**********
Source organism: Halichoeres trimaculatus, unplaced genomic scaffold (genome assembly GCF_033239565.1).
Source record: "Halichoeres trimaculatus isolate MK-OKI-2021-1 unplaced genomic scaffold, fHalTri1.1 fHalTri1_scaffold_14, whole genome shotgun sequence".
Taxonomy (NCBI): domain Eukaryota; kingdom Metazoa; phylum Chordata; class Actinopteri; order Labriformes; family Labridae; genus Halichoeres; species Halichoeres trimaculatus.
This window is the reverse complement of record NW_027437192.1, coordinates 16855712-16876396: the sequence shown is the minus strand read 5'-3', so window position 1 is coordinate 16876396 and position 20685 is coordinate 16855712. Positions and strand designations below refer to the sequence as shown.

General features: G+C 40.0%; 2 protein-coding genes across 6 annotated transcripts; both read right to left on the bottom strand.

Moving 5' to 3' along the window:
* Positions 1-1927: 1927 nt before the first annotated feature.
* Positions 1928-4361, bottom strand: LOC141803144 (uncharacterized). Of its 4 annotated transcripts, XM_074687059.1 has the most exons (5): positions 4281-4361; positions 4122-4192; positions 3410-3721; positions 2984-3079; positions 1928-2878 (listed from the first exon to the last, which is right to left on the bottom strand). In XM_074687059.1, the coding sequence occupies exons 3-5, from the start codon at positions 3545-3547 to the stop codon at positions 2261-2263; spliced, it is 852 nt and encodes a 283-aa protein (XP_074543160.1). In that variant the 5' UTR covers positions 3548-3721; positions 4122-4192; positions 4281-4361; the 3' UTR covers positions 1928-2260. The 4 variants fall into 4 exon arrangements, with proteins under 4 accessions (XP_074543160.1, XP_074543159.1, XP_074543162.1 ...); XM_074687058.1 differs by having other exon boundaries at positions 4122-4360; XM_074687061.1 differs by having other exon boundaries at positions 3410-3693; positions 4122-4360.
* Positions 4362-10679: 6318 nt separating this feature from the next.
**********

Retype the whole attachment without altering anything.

Source organism: Halichoeres trimaculatus, unplaced genomic scaffold (genome assembly GCF_033239565.1).
Source record: "Halichoeres trimaculatus isolate MK-OKI-2021-1 unplaced genomic scaffold, fHalTri1.1 fHalTri1_scaffold_14, whole genome shotgun sequence".
Taxonomy (NCBI): domain Eukaryota; kingdom Metazoa; phylum Chordata; class Actinopteri; order Labriformes; family Labridae; genus Halichoeres; species Halichoeres trimaculatus.
This window is the reverse complement of record NW_027437192.1, coordinates 16855712-16876396: the sequence shown is the minus strand read 5'-3', so window position 1 is coordinate 16876396 and position 20685 is coordinate 16855712. Positions and strand designations below refer to the sequence as shown.

General features: G+C 40.0%; 2 protein-coding genes across 6 annotated transcripts; both read right to left on the bottom strand.

Moving 5' to 3' along the window:
* Positions 1-1927: 1927 nt before the first annotated feature.
* Positions 1928-4361, bottom strand: LOC141803144 (uncharacterized). Of its 4 annotated transcripts, XM_074687059.1 has the most exons (5): positions 4281-4361; positions 4122-4192; positions 3410-3721; positions 2984-3079; positions 1928-2878 (listed from the first exon to the last, which is right to left on the bottom strand). In XM_074687059.1, the coding sequence occupies exons 3-5, from the start codon at positions 3545-3547 to the stop codon at positions 2261-2263; spliced, it is 852 nt and encodes a 283-aa protein (XP_074543160.1). In that variant the 5' UTR covers positions 3548-3721; positions 4122-4192; positions 4281-4361; the 3' UTR covers positions 1928-2260. The 4 variants fall into 4 exon arrangements, with proteins under 4 accessions (XP_074543160.1, XP_074543159.1, XP_074543162.1 ...); XM_074687058.1 differs by having other exon boundaries at positions 4122-4360; XM_074687061.1 differs by having other exon boundaries at positions 3410-3693; positions 4122-4360.
* Positions 4362-10679: 6318 nt separating this feature from the next.